In Goldstein's case, the trial prosecutor did not know Fink was lying because other prosecutors in the sprawling district attorney's office did not share information.

The Supreme Court mostly set aside the facts of Goldstein's case and focused on the potential harm of allowing top prosecutors to be sued. District attorneys who are managing teams of prosecutors should not face the fear they might be sued years later by resentful suspects, the justices said.

In the past, the court said trial prosecutors were entitled to absolute immunity for their courtroom work. In Monday's ruling in Van de Kamp vs. Goldstein, the high court extended that shield to cover district attorneys and other chief prosecutors for any actions that involve prosecutions and trials.

Last year, the U.S. 9th Circuit Court of Appeals in San Francisco said top prosecutors could be sued for "administrative" failures. The decision rejected Van de Kamp's claim of immunity and cleared Goldstein's lawsuit to proceed.

But the Supreme Court rejected the distinction between administrative and management tasks and said management of trial-related information was a prosecution function.

"We conclude that a prosecutor's absolute immunity extends to all these claims" about tracking jailhouse informants because they are "directly connected with the conduct of a trial," Justice Stephen G. Breyer said.

It was the fourth decision in a week siding with police and prosecutors. Last week, the court extended the so-called exclusionary rule and said tainted evidence could be used if police made an honest mistake in searching a suspect. In that case, an officer acted on an arrest warrant that should have been removed from a police computer.

That same day, the court also threw out a lawsuit against police in Utah who, based on the word of an informant, burst into a house without a warrant. The justices did not decide whether the search was illegal but concluded that police were immune from being sued.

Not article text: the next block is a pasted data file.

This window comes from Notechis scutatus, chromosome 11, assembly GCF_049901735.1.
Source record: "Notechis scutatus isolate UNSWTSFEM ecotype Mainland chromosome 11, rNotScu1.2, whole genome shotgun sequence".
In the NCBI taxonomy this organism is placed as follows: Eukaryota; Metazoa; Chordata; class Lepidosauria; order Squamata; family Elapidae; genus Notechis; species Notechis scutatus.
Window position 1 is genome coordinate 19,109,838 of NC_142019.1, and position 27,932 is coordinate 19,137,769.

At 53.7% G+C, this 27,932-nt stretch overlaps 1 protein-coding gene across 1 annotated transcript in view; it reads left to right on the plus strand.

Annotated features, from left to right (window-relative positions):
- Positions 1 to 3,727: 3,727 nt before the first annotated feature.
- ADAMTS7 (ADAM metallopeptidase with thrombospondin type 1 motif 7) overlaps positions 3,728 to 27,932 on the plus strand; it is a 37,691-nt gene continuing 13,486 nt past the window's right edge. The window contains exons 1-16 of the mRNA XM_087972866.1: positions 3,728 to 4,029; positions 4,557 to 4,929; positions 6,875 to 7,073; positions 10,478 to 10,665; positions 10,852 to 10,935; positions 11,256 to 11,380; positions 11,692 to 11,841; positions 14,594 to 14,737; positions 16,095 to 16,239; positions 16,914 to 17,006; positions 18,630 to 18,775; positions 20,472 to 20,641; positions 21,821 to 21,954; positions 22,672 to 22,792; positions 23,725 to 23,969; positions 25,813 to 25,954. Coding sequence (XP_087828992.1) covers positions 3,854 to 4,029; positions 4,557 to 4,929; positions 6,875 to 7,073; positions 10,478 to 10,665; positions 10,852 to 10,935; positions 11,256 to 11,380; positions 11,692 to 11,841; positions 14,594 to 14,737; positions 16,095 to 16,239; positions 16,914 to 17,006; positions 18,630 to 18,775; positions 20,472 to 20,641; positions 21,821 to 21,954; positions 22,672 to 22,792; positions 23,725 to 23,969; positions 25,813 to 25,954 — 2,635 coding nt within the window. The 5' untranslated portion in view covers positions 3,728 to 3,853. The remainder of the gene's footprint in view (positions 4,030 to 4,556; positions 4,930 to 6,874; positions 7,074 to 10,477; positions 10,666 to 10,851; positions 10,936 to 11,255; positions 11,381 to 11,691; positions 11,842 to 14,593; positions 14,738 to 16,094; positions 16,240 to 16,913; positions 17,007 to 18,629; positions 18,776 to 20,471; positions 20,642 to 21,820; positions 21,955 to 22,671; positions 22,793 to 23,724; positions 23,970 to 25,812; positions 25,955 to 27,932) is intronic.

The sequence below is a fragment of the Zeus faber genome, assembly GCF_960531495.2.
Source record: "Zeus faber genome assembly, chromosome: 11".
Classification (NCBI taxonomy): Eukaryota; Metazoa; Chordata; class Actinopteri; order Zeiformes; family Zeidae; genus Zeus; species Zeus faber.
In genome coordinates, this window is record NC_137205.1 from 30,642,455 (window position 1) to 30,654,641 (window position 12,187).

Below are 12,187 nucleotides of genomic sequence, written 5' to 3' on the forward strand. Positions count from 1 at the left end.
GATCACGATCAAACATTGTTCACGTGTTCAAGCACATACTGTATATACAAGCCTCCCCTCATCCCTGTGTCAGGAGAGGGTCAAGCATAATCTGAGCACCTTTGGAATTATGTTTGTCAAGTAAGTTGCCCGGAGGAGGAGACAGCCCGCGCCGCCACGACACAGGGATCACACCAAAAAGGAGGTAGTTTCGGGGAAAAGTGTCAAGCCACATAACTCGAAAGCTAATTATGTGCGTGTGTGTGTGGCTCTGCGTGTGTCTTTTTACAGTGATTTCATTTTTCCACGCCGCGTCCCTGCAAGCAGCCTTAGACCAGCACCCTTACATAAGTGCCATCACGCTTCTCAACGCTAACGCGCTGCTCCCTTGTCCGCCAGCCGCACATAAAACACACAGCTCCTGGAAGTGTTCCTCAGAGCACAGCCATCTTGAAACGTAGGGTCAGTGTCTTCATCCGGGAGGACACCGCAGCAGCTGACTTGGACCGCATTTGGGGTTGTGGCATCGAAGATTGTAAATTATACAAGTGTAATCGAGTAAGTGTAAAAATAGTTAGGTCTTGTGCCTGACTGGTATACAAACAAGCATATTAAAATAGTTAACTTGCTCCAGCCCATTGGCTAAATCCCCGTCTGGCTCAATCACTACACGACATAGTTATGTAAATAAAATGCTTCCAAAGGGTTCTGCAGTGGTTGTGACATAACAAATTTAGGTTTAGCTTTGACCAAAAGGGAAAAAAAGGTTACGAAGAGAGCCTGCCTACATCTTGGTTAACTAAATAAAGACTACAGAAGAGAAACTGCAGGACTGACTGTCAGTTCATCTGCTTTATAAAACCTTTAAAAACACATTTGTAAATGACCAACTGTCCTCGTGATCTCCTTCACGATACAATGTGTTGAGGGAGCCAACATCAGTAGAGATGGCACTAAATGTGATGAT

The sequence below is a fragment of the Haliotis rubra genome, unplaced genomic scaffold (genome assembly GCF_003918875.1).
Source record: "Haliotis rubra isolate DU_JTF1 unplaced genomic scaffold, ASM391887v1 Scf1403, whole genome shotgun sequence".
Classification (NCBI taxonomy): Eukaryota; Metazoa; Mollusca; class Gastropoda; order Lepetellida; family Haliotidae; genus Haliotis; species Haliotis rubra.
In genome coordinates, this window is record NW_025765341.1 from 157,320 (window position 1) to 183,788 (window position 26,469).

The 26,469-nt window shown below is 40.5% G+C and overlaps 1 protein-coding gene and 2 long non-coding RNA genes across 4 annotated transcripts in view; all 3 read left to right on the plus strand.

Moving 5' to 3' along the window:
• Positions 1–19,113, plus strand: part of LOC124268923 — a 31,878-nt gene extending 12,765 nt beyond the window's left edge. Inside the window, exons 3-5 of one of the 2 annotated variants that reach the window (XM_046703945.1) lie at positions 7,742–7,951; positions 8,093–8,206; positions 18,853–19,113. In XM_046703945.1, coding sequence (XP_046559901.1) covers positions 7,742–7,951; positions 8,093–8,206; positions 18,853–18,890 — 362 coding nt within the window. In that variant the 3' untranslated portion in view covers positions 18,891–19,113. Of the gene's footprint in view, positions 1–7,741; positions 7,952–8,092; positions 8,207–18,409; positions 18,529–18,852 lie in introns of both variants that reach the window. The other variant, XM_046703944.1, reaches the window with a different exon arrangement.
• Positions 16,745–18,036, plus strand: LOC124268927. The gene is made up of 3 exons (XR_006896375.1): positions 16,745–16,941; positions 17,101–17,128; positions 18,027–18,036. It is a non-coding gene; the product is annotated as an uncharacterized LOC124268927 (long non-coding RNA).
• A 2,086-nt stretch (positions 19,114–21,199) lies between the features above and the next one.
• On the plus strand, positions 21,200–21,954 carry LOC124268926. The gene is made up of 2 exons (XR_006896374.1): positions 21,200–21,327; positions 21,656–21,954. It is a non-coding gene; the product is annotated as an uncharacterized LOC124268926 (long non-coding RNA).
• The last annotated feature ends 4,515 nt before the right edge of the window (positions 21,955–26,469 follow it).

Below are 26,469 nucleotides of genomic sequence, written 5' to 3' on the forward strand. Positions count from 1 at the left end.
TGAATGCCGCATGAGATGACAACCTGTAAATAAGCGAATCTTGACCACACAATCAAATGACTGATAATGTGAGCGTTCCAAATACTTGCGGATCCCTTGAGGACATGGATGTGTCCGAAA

In a second decision Monday, the court said police could stop and frisk a passenger in a stopped car, even if there was no reason to suspect the passenger had done anything wrong.

The ruling in favor of district attorneys is consistent with the Supreme Court's trend of limiting lawsuits, especially against the government.

Goldstein was living in Long Beach when he was arrested in a nighttime shooting in an alley near his home.

Several eyewitnesses gave conflicting descriptions. Some said the shooter was black. One witness pointed to Goldstein, who is white.

Investigators arranged to put Fink in a jail cell with Goldstein.

A heroin addict, Fink had been frequently arrested but received reduced sentences for helping the police. He later testified that Goldstein had confessed to the killing.

Years after the conviction, a grand jury in Los Angeles issued a report on the misuse of jailhouse informants and forced a series of changes by police and prosecutors.

"They are rarely used now," Van de Kamp said.

Despite the lawsuit, Goldstein and Van de Kamp said they had amiable conversations.

"I like Van de Kamp," Goldstein said. "He has worked for the fair administration of justice. He's done a lot for California's system of justice."

Van de Kamp was district attorney from 1976 to 1982, and California attorney general from 1983 to 1991.